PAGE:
Libraries seem to be growing – Toronto, Ontario, Canada just opened its 100th branch in the city’s east end. Although the library landscape has changed, writers and readers (the two often overlapping in the same soul), cannot live without their public library. Even if we don’t get off our duff and go inside a library as often as we used to, we do online research in library databases, download e-books to “borrow,” put holds on books (print and e-books) online, and check library websites for their events. Reminders of books coming due or holds available also arrive in our Inbox from the library. And we can read and comment on library blog postings or join online book clubs (Note: there are still in-library book clubs).

Library events will get us into the library. So will picking up print books on hold. And if you are an avid reader like me, once you are in the library, it’s like a candy store. You can’t just leave with what you came there to get. How many times have you stepped into a library to pick up one book on hold and found two or three more you just have to read? Many people don’t want to have to deal with online movies, etc. and prefer to watch a DVD. Your local library to the rescue. You can also borrow old movies, documentaries and the like on DVDs.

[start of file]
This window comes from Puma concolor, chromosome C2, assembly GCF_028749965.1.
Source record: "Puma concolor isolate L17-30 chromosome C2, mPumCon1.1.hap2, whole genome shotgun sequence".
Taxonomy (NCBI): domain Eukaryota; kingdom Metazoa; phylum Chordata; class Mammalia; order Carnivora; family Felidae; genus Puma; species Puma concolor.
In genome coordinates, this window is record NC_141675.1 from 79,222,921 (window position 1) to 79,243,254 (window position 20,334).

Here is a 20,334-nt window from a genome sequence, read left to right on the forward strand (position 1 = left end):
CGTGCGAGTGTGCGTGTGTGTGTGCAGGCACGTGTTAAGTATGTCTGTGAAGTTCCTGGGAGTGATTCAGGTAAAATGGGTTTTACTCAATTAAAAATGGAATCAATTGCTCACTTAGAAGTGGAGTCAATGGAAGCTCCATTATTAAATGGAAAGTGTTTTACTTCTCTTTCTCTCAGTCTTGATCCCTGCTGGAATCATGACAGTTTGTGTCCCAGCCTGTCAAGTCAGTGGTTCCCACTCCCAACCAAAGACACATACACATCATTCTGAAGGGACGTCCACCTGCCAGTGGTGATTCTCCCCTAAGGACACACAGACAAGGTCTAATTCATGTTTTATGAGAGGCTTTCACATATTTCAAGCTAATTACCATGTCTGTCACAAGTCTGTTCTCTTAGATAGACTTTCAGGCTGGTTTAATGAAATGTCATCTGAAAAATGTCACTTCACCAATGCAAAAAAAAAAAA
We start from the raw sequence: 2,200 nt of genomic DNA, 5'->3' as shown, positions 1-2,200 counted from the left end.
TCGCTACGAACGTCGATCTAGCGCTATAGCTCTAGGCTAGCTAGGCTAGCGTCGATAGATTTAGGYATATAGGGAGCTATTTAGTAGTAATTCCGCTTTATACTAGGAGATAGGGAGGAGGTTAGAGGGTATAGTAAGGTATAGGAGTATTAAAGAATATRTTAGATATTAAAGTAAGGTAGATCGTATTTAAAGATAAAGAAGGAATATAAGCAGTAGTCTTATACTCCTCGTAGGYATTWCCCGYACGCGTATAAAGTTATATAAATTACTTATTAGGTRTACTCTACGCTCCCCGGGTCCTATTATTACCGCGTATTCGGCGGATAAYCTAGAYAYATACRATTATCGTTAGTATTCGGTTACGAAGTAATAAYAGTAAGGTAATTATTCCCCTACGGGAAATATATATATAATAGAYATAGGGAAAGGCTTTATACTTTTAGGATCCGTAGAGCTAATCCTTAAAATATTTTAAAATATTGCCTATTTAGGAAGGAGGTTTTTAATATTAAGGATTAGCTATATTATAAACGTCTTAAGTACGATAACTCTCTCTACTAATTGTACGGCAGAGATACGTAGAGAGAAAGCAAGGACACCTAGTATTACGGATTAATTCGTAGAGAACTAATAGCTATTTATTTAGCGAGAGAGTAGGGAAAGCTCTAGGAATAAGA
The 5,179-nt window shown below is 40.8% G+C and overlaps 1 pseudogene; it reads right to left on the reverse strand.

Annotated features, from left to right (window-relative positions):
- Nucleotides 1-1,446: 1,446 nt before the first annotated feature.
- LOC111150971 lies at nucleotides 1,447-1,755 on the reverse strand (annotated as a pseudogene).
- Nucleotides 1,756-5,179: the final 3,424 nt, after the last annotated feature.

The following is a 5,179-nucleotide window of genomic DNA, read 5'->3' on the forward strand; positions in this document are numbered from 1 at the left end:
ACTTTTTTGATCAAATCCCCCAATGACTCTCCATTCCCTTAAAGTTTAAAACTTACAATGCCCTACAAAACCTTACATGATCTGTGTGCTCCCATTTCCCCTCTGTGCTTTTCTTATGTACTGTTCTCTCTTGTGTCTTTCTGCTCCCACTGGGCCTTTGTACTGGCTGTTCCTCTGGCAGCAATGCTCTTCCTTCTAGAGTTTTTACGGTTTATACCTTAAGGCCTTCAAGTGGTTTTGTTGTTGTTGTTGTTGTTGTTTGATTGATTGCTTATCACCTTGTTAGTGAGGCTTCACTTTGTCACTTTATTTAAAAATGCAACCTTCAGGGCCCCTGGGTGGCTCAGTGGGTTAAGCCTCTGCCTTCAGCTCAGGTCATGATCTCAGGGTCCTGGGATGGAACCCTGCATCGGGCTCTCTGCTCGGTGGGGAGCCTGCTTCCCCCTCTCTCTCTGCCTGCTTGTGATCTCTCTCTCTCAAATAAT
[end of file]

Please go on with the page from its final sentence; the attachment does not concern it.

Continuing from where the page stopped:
Public libraries are also getting into the self-publishing business. The Toronto Reference Library has the Asquith Press service for patrons who want to self-publish a book. See http://www.torontopubliclibrary.ca/using-the-library/computer-services/book-printing-service/

Don’t forget those knowledgeable librarians who can help you find obscure information in books, non-circulating reference material, online. etc., etc.

And those library events – many are workshops to teach patrons everything from computer basics to finance to writing. The latter is one way I (and other writers) connect to the librarians and library branches. For the past four and a half years I have been teaching writing workshops (fiction and memoir writing) at various Toronto library branches and I love doing so. Besides the librarians, I get to meet a lot of interesting writers and help them with their writing. Some may “follow” me (for want of a better word) to my writing critique group – the East End Writers’ Group, also held in a library branch and may come to my crime readings and presentations (with or without other Crime Writers of Canada members) at …you guessed it – library branches.

And that is a good way for us writers to connect with readers. So is getting your published book into libraries.

That’s the way it should be. You know one of the rules of writing (Rule No. ? – as Gibbs would say on NCIS) – if you are going to write, read in the genre you want to write in.

That is more than an old journalistic research trick.

I would like your comments on libraries. How do you connect with your library branch?

Cheers.

Sharon A. Crawford

 

Sharon A. Crawford is the author of the Beyond book series. More info at www.samcraw.com and www.bluedenimpress.com – my publisher – you can also purchase e-books – both Kindle and Kobo from Blue Denim Press. Click on the Beyond Blood Book cover at the top of this post.